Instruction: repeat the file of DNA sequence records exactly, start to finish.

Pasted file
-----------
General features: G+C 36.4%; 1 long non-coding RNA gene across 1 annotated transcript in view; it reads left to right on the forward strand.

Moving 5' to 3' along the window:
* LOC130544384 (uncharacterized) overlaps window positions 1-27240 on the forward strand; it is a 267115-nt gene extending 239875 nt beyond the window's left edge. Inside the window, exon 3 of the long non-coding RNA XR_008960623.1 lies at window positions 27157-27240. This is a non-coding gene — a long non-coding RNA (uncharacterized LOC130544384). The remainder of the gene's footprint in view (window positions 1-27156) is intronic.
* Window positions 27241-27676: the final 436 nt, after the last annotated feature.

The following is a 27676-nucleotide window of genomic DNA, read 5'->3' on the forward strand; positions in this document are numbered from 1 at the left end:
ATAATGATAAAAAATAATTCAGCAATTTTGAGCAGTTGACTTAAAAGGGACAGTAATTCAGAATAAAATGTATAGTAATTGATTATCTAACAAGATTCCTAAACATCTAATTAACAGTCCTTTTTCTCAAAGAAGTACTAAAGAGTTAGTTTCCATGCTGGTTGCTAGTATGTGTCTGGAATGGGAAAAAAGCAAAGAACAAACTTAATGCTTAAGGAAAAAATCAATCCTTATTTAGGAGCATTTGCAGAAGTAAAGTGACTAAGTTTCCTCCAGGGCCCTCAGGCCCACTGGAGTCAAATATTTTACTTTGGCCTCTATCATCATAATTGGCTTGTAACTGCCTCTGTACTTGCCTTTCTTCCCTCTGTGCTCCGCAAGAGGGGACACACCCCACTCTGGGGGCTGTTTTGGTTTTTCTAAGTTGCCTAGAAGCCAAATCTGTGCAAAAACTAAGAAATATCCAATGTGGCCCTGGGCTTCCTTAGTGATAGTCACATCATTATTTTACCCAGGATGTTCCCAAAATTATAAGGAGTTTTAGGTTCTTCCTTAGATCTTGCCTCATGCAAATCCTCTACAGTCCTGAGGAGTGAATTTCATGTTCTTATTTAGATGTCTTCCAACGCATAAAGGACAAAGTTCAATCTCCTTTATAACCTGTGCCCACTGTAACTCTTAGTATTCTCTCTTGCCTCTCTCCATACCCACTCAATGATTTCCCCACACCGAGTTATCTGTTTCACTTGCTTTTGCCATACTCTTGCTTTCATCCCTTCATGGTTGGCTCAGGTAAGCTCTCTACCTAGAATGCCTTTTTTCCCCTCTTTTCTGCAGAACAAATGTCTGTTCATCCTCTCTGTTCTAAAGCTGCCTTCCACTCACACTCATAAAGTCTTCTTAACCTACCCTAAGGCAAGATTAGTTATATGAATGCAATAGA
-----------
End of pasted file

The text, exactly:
General features: G+C 36.4%; 1 long non-coding RNA gene across 1 annotated transcript in view; it reads left to right on the forward strand.

Moving 5' to 3' along the window:
* LOC130544384 (uncharacterized) overlaps window positions 1-27240 on the forward strand; it is a 267115-nt gene extending 239875 nt beyond the window's left edge. Inside the window, exon 3 of the long non-coding RNA XR_008960623.1 lies at window positions 27157-27240. This is a non-coding gene — a long non-coding RNA (uncharacterized LOC130544384). The remainder of the gene's footprint in view (window positions 1-27156) is intronic.
* Window positions 27241-27676: the final 436 nt, after the last annotated feature.

The following is a 27676-nucleotide window of genomic DNA, read 5'->3' on the forward strand; positions in this document are numbered from 1 at the left end:
ATAATGATAAAAAATAATTCAGCAATTTTGAGCAGTTGACTTAAAAGGGACAGTAATTCAGAATAAAATGTATAGTAATTGATTATCTAACAAGATTCCTAAACATCTAATTAACAGTCCTTTTTCTCAAAGAAGTACTAAAGAGTTAGTTTCCATGCTGGTTGCTAGTATGTGTCTGGAATGGGAAAAAAGCAAAGAACAAACTTAATGCTTAAGGAAAAAATCAATCCTTATTTAGGAGCATTTGCAGAAGTAAAGTGACTAAGTTTCCTCCAGGGCCCTCAGGCCCACTGGAGTCAAATATTTTACTTTGGCCTCTATCATCATAATTGGCTTGTAACTGCCTCTGTACTTGCCTTTCTTCCCTCTGTGCTCCGCAAGAGGGGACACACCCCACTCTGGGGGCTGTTTTGGTTTTTCTAAGTTGCCTAGAAGCCAAATCTGTGCAAAAACTAAGAAATATCCAATGTGGCCCTGGGCTTCCTTAGTGATAGTCACATCATTATTTTACCCAGGATGTTCCCAAAATTATAAGGAGTTTTAGGTTCTTCCTTAGATCTTGCCTCATGCAAATCCTCTACAGTCCTGAGGAGTGAATTTCATGTTCTTATTTAGATGTCTTCCAACGCATAAAGGACAAAGTTCAATCTCCTTTATAACCTGTGCCCACTGTAACTCTTAGTATTCTCTCTTGCCTCTCTCCATACCCACTCAATGATTTCCCCACACCGAGTTATCTGTTTCACTTGCTTTTGCCATACTCTTGCTTTCATCCCTTCATGGTTGGCTCAGGTAAGCTCTCTACCTAGAATGCCTTTTTTCCCCTCTTTTCTGCAGAACAAATGTCTGTTCATCCTCTCTGTTCTAAAGCTGCCTTCCACTCACACTCATAAAGTCTTCTTAACCTACCCTAAGGCAAGATTAGTTATATGAATGCAATAGA